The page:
In the study by Pisansky et al. [3] 242 patients with organ-confined PCa (T1b-T2b) treated with either external-beam radiation (XRT) or low-dose brachytherapy (BT) were randomized to receive either tadalafil 5 mg daily or placebo for the duration of 168 days. Patients were substratified by radiation method (XRT vs BT) and age (<65 vs >65). The authors excluded patients with prior androgen deprivation therapy, lymph-node and distant metastasis, current use of erectile aids or penile prosthesis, and recent history of myocardial infarction, all of which could potentially interfere with sexual function or bias results. The primary endpoint was to determine whether tadalafil 5 mg daily maintained spontaneous erections 4-6 weeks after cessation of treatment. The patients were assessed using the IIEF, which assesses erectile function (score range 1-30), orgasmic function (range 1-10), intercourse satisfaction (0-15), and overall satisfaction (2-10) as well as assessment with the Sexual Adjustment Questionnaire and The Locke Marital Adjustment test.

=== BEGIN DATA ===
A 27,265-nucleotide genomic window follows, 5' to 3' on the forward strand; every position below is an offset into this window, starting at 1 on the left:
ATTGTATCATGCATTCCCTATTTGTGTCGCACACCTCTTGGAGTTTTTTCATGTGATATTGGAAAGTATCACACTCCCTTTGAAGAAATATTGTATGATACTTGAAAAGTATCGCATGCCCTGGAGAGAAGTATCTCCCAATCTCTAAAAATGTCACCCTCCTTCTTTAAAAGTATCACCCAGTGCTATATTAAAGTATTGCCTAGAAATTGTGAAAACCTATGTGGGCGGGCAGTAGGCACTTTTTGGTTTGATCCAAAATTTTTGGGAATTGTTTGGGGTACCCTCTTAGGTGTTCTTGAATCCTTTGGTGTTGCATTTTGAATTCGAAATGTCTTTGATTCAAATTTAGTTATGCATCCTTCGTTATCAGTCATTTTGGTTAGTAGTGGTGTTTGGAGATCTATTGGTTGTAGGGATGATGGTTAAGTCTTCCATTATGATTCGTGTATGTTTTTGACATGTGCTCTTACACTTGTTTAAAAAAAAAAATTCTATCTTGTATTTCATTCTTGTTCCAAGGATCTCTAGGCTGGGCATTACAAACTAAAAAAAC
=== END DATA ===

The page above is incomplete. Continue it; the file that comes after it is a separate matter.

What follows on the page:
The patients had similar baseline characteristics and erectile function. Although there were more patients who underwent XRT versus BT in each group, the percentage of patients who underwent XRT in each group was similar (64% vs 62% in the tadalafil vs placebo group). Results for the primary endpoint demonstrated retention of erectile function in 79% of patients in the tadalafil group versus 74% in the placebo group (P = 0.49), an absolute difference of 5% indicating a lack of efficacy of tadalafil in this study as a protective agent. Furthermore, when adjusting for covariates, there was no difference in the erectile function between RT groups. However, the median time to achieving a spontaneous erection post-XRT was 21 weeks (16-27 weeks), whereas in the BT group, median time was 30 weeks (26-36 weeks). Not surprisingly, younger men (<65) were more likely to retain erectile function than older men (>65) (score increase 0.89; 95% confidence interval, 0.01-1.78, P = 0.05) possibly reflecting better baseline sexual function rather than effects of tadalafil. The overall score results at 30 and 52 weeks for all three questionnaires (IIEF, Sexual Adjustment Questionnaire and The Locke Marital Adjustment test) were essentially equal between the groups. Importantly, there was a significant drop in response rate by week 30 (100% to approximately 57%-74%) and by week 52 (100% to 36%-57%) in all three questionnaires, which could potentially bias the data.